Queer Mercado in East Los Angeles Fosters Representation and Networking in the LGBTQ+ Community

Queer Mercado BELatina Latinx
Photo courtesy of laist.com

East Los Angeles has been a historical epicenter of civil struggles; it is an area that, since the Chicano moratorium of 1970, has been fighting gentrification and displacement of communities of color.

Now, a Queer Marketplace wants to emphasize networking among small business owners in the LGBTQ+ community on the map.

As reported by the LAist, the Queer Mercado has been a space for East L.A.’s queer community to connect with and support local LGBTQ+ businesses for the past four months.

The idea came about when Diana Diaz, a native of the area and school counselor, thought her Goddess Mercado project, a space that helps create economic opportunities for local women of color businesses, could open the fan to other communities.

“I realized, when I was approached about being at the Goddess, that there is a huge need, not just for Latinas, or Chicanas, but for queer youth in East L.A.,” said Diaz. “There’s so much shame because of machismo because we’re predominantly Latino. It’s so important to create spaces where we’ve increased tolerance and visibility.”

Diaz had originally considered the name Chicano Queer Mercado. However, she realized that the term “Chicano” was not inclusive enough for the space and decided to remove the first part of the title.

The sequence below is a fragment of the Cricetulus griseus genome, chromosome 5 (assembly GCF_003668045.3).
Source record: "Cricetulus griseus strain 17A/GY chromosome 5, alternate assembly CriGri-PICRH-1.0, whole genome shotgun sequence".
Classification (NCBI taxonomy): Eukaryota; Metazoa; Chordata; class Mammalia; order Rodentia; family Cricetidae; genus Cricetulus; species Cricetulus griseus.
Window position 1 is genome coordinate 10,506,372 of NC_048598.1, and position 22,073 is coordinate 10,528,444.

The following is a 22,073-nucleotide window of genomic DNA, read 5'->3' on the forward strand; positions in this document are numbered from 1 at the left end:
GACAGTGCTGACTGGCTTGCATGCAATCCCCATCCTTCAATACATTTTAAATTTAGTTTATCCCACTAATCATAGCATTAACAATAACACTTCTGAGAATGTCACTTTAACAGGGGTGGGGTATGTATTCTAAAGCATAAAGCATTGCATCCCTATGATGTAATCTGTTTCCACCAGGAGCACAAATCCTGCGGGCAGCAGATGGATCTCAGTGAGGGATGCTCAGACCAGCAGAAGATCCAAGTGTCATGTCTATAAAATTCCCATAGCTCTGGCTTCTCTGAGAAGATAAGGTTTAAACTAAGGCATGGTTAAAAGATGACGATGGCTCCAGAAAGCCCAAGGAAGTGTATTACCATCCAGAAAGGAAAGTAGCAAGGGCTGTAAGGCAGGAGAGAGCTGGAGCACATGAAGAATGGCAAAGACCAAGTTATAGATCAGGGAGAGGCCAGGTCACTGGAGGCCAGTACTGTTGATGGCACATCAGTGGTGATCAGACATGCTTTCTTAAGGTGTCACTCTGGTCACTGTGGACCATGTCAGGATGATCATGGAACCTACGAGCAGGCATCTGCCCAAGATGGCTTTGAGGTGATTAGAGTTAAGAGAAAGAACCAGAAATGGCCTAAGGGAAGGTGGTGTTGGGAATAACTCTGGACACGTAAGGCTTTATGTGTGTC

With a vision and now a name, Diaz would have to find a place to house the market. She contacted Rosalba Gonzalez, director of the Hilda L. Solis Learning Academy, about using the center’s parking lot. While talking with Gonzalez, Diaz learned that the school had been hit financially by the COVID-19 pandemic and had hardly any laptops for students and other resources for the school’s youth programs.

Diaz then had a place and purpose of investing back into her East Los Angeles youth community. She partnered with In the Making, a nonprofit community resource center in East Los Angeles. The organization works with young people, ages 14 to 24, enabling them to get paid internships and helping them spearhead business plan ideas.

Once Diaz’s mission for Queer Mercado began to take shape, she reached out via Instagram to Gaudencio Marquez, a queer crocheter and owner of Casa de Larrquez.

“That’s how we kind of like started this,” said Marquez. “I saw sort of the queer community intersecting with the Latino community. There’s an opportunity to be able to create a space for Latinx queer community vendors.”

According to the LAist continued, Marquez contacted his good friend of more than ten years, Ryan Montez, to help coordinate vendors and entertainment. Montez had worked as a corporate event coordinator for the past ten years but unfortunately lost his job due to the COVID-19 pandemic.

The Queer Mercado opened on July 17, and four months later, is now an energizing hub for the LGBTQ+ community and people of color.

The Queer Mercado takes place on the third Saturday of every month from 10 a.m. to 4 p.m. and is made up of more than 60 vendors, 95% of whom identify as queer, and the remaining 5% are allies. Vendors pay a $65 fee, and funds raised go to the Hilda Solis H.S. student body and local youth employment that helps run the market.

With information from the LAist.